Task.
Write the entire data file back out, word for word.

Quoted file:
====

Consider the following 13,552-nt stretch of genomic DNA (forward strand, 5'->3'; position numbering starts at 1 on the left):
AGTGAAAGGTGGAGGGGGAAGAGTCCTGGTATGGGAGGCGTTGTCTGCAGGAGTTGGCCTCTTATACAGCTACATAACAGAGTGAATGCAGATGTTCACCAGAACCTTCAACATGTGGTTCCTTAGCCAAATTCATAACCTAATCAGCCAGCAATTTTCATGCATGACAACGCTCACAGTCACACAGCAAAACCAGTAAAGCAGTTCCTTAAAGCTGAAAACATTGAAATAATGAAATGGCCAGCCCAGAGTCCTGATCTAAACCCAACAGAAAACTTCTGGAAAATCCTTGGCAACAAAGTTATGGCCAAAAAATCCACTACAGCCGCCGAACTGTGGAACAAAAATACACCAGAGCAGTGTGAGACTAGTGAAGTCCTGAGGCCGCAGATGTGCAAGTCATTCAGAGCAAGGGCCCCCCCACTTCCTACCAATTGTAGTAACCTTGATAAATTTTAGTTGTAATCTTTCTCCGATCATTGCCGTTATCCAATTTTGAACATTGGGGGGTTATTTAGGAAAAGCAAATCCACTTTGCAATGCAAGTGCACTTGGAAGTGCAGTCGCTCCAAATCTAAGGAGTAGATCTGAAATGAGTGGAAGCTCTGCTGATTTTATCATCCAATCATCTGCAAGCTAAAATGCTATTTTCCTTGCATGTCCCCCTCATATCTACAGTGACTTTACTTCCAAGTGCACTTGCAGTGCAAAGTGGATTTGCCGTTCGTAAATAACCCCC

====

Consider the following 13,552-nt stretch of genomic DNA (forward strand, 5'->3'; position numbering starts at 1 on the left):
AGTGAAAGGTGGAGGGGGAAGAGTCCTGGTATGGGAGGCGTTGTCTGCAGGAGTTGGCCTCTTATACAGCTACATAACAGAGTGAATGCAGATGTTCACCAGAACCTTCAACATGTGGTTCCTTAGCCAAATTCATAACCTAATCAGCCAGCAATTTTCATGCATGACAACGCTCACAGTCACACAGCAAAACCAGTAAAGCAGTTCCTTAAAGCTGAAAACATTGAAATAATGAAATGGCCAGCCCAGAGTCCTGATCTAAACCCAACAGAAAACTTCTGGAAAATCCTTGGCAACAAAGTTATGGCCAAAAAATCCACTACAGCCGCCGAACTGTGGAACAAAAATACACCAGAGCAGTGTGAGACTAGTGAAGTCCTGAGGCCGCAGATGTGCAAGTCATTCAGAGCAAGGGCCCCCCCACTTCCTACCAATTGTAGTAACCTTGATAAATTTTAGTTGTAATCTTTCTCCGATCATTGCCGTTATCCAATTTTGAACATTGGGGGGTTATTTAGGAAAAGCAAATCCACTTTGCAATGCAAGTGCACTTGGAAGTGCAGTCGCTCCAAATCTAAGGAGTAGATCTGAAATGAGTGGAAGCTCTGCTGATTTTATCATCCAATCATCTGCAAGCTAAAATGCTATTTTCCTTGCATGTCCCCCTCATATCTACAGTGACTTTACTTCCAAGTGCACTTGCAGTGCAAAGTGGATTTGCCGTTCGTAAATAACCCCC